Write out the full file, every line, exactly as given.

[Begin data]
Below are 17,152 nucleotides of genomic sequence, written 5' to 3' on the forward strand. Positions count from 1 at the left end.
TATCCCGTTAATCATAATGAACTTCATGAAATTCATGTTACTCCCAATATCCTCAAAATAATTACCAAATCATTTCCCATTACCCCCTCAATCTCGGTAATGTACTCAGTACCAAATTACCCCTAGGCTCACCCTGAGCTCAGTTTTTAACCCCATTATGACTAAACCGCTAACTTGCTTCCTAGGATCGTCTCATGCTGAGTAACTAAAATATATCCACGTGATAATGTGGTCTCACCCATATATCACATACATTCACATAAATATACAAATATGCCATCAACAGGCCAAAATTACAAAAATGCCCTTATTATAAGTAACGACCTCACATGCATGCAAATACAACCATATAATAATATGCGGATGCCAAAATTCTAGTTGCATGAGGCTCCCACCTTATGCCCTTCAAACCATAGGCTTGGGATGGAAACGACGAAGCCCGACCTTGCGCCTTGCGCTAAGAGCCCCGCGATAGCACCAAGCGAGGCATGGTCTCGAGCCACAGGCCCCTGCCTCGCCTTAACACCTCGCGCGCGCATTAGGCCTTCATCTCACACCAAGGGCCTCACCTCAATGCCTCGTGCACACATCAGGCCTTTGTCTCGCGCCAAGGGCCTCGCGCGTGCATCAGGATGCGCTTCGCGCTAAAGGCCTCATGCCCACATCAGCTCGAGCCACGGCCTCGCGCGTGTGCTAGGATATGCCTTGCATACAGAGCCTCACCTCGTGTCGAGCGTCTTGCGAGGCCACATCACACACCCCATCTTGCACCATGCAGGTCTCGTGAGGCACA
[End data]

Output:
Below are 17,152 nucleotides of genomic sequence, written 5' to 3' on the forward strand. Positions count from 1 at the left end.
TATCCCGTTAATCATAATGAACTTCATGAAATTCATGTTACTCCCAATATCCTCAAAATAATTACCAAATCATTTCCCATTACCCCCTCAATCTCGGTAATGTACTCAGTACCAAATTACCCCTAGGCTCACCCTGAGCTCAGTTTTTAACCCCATTATGACTAAACCGCTAACTTGCTTCCTAGGATCGTCTCATGCTGAGTAACTAAAATATATCCACGTGATAATGTGGTCTCACCCATATATCACATACATTCACATAAATATACAAATATGCCATCAACAGGCCAAAATTACAAAAATGCCCTTATTATAAGTAACGACCTCACATGCATGCAAATACAACCATATAATAATATGCGGATGCCAAAATTCTAGTTGCATGAGGCTCCCACCTTATGCCCTTCAAACCATAGGCTTGGGATGGAAACGACGAAGCCCGACCTTGCGCCTTGCGCTAAGAGCCCCGCGATAGCACCAAGCGAGGCATGGTCTCGAGCCACAGGCCCCTGCCTCGCCTTAACACCTCGCGCGCGCATTAGGCCTTCATCTCACACCAAGGGCCTCACCTCAATGCCTCGTGCACACATCAGGCCTTTGTCTCGCGCCAAGGGCCTCGCGCGTGCATCAGGATGCGCTTCGCGCTAAAGGCCTCATGCCCACATCAGCTCGAGCCACGGCCTCGCGCGTGTGCTAGGATATGCCTTGCATACAGAGCCTCACCTCGTGTCGAGCGTCTTGCGAGGCCACATCACACACCCCATCTTGCACCATGCAGGTCTCGTGAGGCACA